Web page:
Eventually, having tried on some six pairs of shoes, I settled on two pairs for purchase. (Normally I would have just bought one pair, but again, gift card in use.) I walked back to the register with both boxes and the pair of shorts I had picked, and waited for Rodney to ring me up.

"Have you decided?" Rodney asked upon his return to the register.

"Sure," I told him. "I'll take both of these pair, please." (That sentence looks and sounds awkward for some reason.)

The total for both shoes came out to something like $160. The look on Rodney's face, however, would have had you believe I was purchasing $3,000 of shoes. "Thank you!" he said. "Thank you!"

"Uhh... you were very helpful, and I appreciate your patience while I tried on all those shoes," I said. Although it sounded like I purchased the shoes just to make him a bigger commission, that wasn't the case -- I just wanted both pair.

"No problem, sir," Rodney responded.

But the look on his face was unchanged. It was as though the commission he was earning off of these shoes were going to pay his rent for the next few months. He seemed very excited about what I thought to be a relatively low-key sale.

I couldn't help feeling bad for him. He was clearly remarkably dependent on the commissions. And unlike a waiter, he really didn't have many options with respect to upselling: how does one steer a customer toward higher-ticket shoes when shoes are so much a matter of personal (and generally inflexible) tastes?

He gave me his card and shook my hand (with both hands!) after the transaction was completed. Perhaps I was his biggest sale of the day. Heck, perhaps I was his first sale of the day. In any event, he was very grateful for the sale and it showed.

Really, for a job like that, I don't think anyone should be so beholden to the whims of the customer. I was going to buy what I was going to buy, and frankly I can't imagine what a kind of help he would have been. The same with clothes or, frankly, almost any sale at that store. The people there are helpful, sure, but they're not going to really influence my decisions. Their compensation is so strongly tied to the whims of the customer, and those whims are so completely out of the salesperson's control. It's really the luck of the draw how much money these guys make.

There's got to be a better way.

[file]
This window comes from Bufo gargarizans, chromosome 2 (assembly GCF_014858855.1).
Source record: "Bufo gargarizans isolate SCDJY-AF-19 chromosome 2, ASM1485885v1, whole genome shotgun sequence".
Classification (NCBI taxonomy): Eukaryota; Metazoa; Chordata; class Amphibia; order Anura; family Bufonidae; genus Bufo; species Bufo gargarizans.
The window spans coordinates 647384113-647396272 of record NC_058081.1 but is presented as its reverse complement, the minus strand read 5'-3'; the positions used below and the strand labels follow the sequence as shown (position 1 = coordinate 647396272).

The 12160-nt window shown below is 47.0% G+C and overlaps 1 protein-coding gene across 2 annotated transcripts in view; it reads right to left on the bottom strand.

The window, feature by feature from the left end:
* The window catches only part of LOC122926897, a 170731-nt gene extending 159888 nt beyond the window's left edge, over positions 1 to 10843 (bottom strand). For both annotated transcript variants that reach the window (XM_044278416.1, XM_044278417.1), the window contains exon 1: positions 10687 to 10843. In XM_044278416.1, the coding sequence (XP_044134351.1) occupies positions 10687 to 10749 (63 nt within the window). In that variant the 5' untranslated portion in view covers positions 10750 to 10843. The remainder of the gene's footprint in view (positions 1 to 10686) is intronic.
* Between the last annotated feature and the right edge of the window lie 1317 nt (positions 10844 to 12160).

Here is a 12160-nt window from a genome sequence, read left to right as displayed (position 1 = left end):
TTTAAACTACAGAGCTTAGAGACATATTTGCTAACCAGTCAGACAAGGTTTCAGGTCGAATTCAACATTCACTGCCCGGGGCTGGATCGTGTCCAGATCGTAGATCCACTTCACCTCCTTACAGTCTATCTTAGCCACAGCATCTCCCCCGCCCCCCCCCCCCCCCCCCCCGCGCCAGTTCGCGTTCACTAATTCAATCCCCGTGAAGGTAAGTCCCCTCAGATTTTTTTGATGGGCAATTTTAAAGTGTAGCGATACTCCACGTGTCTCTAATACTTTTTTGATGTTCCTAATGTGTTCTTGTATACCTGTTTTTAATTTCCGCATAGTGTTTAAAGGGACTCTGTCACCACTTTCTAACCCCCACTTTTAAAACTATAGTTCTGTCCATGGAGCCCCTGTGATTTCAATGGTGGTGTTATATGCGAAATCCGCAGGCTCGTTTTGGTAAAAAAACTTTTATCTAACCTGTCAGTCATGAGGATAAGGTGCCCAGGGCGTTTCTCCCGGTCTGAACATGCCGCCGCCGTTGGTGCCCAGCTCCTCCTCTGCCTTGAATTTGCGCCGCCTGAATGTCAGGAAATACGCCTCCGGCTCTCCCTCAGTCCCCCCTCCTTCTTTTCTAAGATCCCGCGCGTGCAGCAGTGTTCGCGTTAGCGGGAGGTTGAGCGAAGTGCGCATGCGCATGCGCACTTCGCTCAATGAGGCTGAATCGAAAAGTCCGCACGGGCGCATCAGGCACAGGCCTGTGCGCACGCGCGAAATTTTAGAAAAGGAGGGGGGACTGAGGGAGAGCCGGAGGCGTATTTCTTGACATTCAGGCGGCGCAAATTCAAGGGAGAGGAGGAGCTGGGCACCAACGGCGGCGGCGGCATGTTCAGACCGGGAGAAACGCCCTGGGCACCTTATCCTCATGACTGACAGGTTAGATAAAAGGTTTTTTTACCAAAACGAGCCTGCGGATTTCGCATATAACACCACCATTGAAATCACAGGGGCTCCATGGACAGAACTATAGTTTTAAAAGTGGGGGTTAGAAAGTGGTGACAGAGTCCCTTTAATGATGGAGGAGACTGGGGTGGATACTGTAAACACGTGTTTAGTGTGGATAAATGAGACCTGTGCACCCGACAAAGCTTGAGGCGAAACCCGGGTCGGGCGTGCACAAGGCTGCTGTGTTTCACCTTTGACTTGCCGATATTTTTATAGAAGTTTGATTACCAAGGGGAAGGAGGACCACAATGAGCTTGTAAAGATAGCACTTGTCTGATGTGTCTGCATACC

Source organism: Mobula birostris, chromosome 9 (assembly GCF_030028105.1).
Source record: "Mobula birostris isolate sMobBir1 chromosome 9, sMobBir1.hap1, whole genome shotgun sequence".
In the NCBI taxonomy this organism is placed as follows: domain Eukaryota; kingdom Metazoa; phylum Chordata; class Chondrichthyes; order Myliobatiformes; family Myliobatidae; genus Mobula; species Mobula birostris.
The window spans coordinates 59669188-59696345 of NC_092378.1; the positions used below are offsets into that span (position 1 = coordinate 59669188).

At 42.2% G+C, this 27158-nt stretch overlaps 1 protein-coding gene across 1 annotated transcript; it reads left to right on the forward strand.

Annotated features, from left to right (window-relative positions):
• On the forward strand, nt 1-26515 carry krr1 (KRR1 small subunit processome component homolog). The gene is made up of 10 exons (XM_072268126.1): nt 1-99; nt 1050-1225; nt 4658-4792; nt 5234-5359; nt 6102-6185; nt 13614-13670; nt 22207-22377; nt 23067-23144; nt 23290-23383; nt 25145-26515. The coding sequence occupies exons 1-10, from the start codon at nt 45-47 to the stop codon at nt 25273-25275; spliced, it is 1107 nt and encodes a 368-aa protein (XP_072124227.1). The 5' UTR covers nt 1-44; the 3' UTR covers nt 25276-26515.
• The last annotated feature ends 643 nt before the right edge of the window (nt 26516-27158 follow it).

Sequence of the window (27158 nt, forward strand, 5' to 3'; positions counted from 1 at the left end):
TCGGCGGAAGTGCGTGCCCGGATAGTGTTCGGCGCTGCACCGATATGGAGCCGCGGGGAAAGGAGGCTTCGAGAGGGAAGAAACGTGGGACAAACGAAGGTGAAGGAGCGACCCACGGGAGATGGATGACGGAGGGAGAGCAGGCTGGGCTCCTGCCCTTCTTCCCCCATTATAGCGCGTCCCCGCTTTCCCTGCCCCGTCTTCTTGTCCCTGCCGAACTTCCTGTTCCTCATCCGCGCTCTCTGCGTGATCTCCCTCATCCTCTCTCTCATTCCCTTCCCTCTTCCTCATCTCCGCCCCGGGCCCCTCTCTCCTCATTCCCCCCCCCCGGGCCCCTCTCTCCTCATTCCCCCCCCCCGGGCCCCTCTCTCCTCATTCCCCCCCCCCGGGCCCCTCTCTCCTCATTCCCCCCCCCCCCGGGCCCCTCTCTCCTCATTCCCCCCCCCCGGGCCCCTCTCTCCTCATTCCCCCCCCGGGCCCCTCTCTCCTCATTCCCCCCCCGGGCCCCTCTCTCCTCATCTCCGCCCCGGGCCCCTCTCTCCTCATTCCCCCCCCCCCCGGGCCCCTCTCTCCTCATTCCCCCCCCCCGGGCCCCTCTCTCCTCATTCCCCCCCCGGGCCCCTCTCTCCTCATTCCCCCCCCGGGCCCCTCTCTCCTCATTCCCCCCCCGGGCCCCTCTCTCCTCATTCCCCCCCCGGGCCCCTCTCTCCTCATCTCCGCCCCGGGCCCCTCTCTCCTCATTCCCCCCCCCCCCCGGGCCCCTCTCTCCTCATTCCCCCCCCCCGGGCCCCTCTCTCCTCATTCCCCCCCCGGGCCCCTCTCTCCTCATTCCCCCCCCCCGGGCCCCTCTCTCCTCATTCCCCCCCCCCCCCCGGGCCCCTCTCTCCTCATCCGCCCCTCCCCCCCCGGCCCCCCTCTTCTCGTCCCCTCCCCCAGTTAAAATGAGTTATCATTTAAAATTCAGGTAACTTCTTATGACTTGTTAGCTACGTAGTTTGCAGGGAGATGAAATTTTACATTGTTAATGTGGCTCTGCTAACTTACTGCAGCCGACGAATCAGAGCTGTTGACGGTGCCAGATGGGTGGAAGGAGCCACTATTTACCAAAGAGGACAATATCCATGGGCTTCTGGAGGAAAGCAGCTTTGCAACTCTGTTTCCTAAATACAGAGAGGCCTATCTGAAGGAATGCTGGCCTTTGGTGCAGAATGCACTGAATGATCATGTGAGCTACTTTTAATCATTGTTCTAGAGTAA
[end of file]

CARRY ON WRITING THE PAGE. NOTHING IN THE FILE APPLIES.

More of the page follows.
Tuesday, September 12, 2006

Gay Men vs. Straight Men?

Craigslist, for all its faults and foibles, can be a wonderful place in terms of sociological experimentation.

First it was the Abercrombie Wars. The debate raged between "young" gays who still have their youth, generally accusing "older" gays of age-inappropriate dress, and the "older" gays (apparently thirty- or forty-something is "older") who say if you still got it, body-hugging sleeveless shirts are perfectly fine. I take no position on this, the most pressing gay issue of our time.


Recently, a new post made its way to the Missed Connections board. It hasn't stirred up the public controversy that the A&F posts have, but it did get me thinking.

Here's the original post:

To the guy I gave a blow job to on the Metro - w4m - 23

Date: 2006-09-01, 8:21PM EDT

It was really late, the last train back toward Franconia/Springfield. I was sitting in the very back of the car. When you got on the train, I couldn't take my eyes off of you. You didn't know it, but I was watching you long before I caught you staring at me.

I loved the look on your face when I pulled my skirt up, showing you I wasn't wearing any panties.

When you came over to sit next to me, my heart was pounding! You were so sweet, and hot too!

I can't believe I gave you a blow job right there on the train! But it was so exciting, wondering if at the next stop someone would see us!

I swear, I've never done anything like that before, I was just soooo drunk. (I know you were, too)

If you see this, I really want to meet you again. You're awesome!

Among various responses, one saying merely "YUK" and another apparently finding it hot, was this:

And people say that gays and lesbians do not deserve equal rights because they think we all act like this whore! HA!!!!

The guy makes a decent point. People who don't particularly care for gay people (for some reason animosity seems greater against gay men than against lesbians) -- for instance, opponents of gay marriage -- frequently cite sexual promiscuity as one of the reasons homosexuals should be treated differently. It defiles the institution of marriage, they proclaim, because these guys are clearly driven only by sexual urges and therefore can neither be trusted nor expected to create a stable relationship.

And yet, this heterosexual couple on the train seemed driven purely by primal sexual urges. Ergo, it's not like sexual compulsiveness is unique to gay people.

I agree with the poster, but I think his choice of forum to make this argument seems inappropriate. Unfortunately, Craigslist itself contains sufficient evidence which could damage his point. The "m4m" personals section is prefaced with a disclaimer that doesn't exist in either of the straight personals sections, nor even in the "w4w" section. Gay men on Craigslist are looking for nothing but sex. Men posting for women are either much more subtle about it, or they are actually looking for dates. Those guys know how to get a woman: act like you're not looking for sex. (This approach does not seem to work for men.)